4. I've told them that it would be useful for notes. They still find me weird. On the other hand one day in earth science the teacher was late to the class and the other students were like "hey Brenna, you wanna be our teacher?"

    5. I was considered extremely weird in high school; those were some of the worst years of my life. College was a completely different story, however. It was the first place where I finally found other people I could relate to and interact with on the same level. Now I have a family and a decent career where I get to work with my fellow nerds. They may not be as interested in learning shorthand as I am, but they have their own quirky interests and we all respect each other for it.

      I wish I'd started learning shorthand in high school but I had no idea it existed at the time. Make sure to give yourself plenty of time to get it down. As much as I wanted to jump into using it right away, I held off until I learned the last alphabetic stroke, which was about halfway through the manual (I'm learning Simplified.)

      Good luck on your studies!

    6. Brenna, I gave an account of what Gregg shorthand did for my 2nd round of college here: http://greggshorthand.blogspot.com/2012/11/progress-report.html?showComment=1354394856994#c2999266411123065149

      I was reluctant to post that, as I was afraid it would appear that I was blowing my own horn–I was really blowing a horn for Dr. Gregg! I went ahead and posted it because I felt that others should know the BIG difference Dr. Gregg's system made for me.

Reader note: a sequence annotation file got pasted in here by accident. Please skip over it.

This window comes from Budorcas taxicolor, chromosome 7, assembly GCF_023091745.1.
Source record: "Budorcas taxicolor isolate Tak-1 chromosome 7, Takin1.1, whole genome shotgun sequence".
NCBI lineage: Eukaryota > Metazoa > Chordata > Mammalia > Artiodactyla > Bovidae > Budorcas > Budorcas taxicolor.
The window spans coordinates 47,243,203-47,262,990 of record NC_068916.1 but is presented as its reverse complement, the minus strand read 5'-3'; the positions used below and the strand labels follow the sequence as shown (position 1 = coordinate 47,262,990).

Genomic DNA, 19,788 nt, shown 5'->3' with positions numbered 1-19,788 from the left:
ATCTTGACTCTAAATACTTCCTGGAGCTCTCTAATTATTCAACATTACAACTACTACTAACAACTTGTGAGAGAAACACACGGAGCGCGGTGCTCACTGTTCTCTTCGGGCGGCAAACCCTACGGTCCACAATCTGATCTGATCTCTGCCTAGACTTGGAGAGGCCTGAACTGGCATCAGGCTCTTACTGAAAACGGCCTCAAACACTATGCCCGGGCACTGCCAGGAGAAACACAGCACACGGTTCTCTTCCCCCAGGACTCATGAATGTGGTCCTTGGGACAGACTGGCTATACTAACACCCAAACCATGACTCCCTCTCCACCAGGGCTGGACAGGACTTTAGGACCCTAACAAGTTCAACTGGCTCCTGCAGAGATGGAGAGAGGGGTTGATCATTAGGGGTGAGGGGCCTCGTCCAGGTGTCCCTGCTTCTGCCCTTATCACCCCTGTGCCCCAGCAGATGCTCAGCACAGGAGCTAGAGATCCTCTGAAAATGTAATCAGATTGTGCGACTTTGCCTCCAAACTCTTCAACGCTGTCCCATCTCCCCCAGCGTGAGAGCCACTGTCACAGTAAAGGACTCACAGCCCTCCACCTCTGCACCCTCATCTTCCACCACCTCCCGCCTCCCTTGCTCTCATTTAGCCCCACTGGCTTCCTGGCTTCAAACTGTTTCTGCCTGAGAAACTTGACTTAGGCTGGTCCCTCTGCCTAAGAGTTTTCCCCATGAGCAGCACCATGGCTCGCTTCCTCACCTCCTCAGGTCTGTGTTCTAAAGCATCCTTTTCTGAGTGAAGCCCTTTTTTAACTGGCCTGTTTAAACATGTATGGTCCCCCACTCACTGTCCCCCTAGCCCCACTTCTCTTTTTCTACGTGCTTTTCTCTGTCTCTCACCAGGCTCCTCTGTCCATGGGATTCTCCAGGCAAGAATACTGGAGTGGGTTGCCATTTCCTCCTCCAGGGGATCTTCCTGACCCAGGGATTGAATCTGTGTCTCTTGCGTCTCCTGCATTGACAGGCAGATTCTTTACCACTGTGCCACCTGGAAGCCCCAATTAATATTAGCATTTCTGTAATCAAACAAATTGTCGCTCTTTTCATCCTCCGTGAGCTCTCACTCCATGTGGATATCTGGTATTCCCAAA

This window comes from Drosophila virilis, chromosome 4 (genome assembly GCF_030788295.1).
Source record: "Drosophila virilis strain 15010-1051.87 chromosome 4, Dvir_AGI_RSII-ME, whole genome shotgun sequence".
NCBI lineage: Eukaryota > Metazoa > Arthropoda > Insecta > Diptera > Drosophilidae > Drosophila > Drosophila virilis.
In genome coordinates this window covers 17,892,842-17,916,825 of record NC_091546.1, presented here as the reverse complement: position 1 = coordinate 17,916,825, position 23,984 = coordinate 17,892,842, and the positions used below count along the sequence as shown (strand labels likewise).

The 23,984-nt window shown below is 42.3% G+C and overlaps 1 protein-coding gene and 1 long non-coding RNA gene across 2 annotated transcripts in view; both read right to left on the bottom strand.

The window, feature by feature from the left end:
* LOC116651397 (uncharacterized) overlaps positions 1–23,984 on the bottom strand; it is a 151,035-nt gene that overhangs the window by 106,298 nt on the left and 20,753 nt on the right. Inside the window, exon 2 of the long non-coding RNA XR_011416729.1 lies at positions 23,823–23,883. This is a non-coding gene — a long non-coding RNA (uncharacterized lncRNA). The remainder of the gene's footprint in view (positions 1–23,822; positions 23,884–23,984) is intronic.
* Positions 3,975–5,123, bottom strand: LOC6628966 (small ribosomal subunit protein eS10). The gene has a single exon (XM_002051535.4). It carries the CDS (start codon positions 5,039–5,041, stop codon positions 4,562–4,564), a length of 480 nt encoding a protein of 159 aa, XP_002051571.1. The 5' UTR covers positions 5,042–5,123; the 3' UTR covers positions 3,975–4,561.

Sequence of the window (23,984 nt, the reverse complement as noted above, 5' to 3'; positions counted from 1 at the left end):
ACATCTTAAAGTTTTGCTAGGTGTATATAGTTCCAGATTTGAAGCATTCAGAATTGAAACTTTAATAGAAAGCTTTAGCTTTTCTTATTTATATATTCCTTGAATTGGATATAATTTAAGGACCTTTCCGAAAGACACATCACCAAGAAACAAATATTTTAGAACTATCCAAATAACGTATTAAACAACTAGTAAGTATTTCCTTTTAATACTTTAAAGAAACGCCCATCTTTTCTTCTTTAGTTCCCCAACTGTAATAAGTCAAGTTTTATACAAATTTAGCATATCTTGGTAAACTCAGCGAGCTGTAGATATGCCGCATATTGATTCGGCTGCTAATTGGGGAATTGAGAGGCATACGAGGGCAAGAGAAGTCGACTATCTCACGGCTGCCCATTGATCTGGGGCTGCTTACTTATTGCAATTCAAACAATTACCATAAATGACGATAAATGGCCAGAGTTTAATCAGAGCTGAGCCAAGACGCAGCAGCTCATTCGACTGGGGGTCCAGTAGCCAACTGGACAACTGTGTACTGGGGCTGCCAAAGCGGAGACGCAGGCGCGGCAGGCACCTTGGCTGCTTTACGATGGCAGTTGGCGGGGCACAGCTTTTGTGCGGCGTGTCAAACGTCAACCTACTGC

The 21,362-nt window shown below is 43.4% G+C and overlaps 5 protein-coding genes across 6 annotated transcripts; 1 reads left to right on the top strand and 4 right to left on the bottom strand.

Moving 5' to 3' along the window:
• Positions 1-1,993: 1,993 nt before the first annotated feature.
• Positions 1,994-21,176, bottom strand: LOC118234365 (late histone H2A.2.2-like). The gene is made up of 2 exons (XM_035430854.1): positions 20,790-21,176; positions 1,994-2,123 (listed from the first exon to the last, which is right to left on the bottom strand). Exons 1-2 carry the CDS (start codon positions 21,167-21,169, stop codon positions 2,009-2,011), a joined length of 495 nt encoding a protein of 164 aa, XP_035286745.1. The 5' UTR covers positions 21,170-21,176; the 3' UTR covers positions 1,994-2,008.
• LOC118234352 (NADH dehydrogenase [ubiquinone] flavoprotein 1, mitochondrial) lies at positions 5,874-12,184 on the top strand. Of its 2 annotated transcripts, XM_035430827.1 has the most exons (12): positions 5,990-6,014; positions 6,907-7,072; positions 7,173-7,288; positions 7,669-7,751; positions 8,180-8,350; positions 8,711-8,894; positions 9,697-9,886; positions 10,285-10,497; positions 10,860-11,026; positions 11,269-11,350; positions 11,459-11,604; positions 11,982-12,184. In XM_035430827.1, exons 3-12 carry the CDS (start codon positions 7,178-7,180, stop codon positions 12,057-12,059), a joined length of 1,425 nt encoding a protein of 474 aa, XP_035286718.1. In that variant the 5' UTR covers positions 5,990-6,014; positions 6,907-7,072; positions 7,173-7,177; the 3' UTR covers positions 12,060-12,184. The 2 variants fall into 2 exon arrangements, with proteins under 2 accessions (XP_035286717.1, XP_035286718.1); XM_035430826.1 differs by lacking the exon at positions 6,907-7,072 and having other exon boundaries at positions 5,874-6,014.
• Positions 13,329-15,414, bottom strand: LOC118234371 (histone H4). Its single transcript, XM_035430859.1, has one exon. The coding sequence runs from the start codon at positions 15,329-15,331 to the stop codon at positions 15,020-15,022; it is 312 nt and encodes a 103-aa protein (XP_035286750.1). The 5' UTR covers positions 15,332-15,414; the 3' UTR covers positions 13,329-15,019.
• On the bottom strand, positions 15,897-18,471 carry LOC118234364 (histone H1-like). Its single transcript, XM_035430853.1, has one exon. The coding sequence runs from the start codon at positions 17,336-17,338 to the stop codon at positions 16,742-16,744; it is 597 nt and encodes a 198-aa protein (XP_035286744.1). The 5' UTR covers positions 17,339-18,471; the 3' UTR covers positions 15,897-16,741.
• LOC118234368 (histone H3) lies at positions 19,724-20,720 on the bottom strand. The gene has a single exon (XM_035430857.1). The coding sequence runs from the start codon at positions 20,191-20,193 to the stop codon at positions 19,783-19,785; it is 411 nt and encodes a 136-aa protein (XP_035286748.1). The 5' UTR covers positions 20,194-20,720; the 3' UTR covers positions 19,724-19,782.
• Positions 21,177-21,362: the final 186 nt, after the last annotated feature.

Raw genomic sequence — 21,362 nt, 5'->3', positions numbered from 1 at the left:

Just keep at it! People laugh because it's something they can't do. As is stated in the Proverbs, ". . . who can stand before envy?"

      But if you keep going, then by the time you're in college you'll be astounded at the difference, not only in your own capability at effective note-taking, but also in your confidence–which is of paramount importance.

      Then, when the report cards are issued, I guarantee that it is YOU who will be the one laughing!

  2. I forget who it was here that said to study your current lesson until you THOROUGHLY have it and understand it before you move on to the next lesson.

    Once things in my life settle down and get back to a somewhat "normal" state I will most likely push back a few lessons in order to "refresh" and get back up to where I was in my lessons (I'm using the Functional Method).